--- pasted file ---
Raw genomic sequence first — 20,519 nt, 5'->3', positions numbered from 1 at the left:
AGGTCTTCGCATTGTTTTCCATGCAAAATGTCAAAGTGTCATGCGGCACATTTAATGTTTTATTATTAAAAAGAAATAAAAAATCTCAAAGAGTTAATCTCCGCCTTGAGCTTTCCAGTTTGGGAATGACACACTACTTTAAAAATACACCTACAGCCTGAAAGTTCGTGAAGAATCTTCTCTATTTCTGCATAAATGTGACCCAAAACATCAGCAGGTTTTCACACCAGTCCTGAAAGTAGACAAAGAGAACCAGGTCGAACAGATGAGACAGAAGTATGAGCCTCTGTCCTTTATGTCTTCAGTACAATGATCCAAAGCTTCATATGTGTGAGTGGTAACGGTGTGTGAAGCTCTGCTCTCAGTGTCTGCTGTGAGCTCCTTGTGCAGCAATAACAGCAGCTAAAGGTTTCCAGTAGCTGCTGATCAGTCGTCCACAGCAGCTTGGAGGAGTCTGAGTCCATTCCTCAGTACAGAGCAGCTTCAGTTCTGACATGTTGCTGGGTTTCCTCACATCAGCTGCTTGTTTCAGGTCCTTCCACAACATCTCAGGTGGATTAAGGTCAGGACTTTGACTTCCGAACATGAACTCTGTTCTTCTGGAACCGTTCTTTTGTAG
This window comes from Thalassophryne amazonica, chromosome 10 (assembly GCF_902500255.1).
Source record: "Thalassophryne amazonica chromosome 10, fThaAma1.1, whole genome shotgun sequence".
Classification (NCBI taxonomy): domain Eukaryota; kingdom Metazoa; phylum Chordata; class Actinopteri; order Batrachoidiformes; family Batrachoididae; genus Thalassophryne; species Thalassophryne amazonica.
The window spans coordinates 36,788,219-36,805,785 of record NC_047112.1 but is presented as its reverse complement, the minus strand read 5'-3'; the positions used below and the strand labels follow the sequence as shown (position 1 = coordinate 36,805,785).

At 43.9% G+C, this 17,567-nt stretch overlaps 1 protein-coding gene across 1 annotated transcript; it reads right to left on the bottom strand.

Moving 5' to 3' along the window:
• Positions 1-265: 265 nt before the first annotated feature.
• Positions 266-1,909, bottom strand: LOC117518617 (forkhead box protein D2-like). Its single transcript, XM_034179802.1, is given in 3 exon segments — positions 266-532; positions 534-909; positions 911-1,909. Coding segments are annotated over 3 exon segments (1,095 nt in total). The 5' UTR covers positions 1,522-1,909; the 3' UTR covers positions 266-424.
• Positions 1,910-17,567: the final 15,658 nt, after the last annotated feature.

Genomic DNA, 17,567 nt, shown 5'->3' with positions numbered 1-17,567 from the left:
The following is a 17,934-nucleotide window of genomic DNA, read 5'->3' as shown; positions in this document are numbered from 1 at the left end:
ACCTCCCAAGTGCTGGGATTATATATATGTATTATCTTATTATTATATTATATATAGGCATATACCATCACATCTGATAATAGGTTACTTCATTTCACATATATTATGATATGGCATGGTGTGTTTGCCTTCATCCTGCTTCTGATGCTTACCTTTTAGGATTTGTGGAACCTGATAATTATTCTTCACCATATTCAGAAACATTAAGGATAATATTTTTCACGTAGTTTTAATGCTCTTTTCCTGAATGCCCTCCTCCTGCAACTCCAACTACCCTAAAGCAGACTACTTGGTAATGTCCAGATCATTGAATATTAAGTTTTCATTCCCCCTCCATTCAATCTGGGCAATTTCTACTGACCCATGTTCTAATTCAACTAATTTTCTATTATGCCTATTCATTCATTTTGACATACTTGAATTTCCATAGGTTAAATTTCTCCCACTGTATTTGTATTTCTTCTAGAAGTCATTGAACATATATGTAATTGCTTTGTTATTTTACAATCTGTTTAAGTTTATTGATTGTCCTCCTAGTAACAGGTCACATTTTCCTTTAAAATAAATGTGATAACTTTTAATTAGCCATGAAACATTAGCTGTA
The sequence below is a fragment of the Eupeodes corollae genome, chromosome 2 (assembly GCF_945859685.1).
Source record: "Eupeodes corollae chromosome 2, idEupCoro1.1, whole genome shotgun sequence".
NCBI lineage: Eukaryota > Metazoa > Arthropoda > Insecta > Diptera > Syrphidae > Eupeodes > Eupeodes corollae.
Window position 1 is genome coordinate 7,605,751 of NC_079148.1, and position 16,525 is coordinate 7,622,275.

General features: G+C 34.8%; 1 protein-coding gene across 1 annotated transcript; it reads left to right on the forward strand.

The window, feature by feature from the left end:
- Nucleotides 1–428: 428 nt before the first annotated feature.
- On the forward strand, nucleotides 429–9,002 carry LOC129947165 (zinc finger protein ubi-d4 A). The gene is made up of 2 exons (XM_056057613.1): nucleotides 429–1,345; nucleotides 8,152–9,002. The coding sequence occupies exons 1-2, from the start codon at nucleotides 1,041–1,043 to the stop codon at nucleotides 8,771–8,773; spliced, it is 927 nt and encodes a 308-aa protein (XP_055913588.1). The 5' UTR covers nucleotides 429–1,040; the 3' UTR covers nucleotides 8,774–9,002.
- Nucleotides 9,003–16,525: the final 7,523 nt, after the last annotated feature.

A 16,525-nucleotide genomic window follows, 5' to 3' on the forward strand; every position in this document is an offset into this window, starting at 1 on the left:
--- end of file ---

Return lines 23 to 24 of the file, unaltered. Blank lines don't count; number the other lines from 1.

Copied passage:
- Nucleotides 9,003–16,525: the final 7,523 nt, after the last annotated feature.

A 16,525-nucleotide genomic window follows, 5' to 3' on the forward strand; every position in this document is an offset into this window, starting at 1 on the left: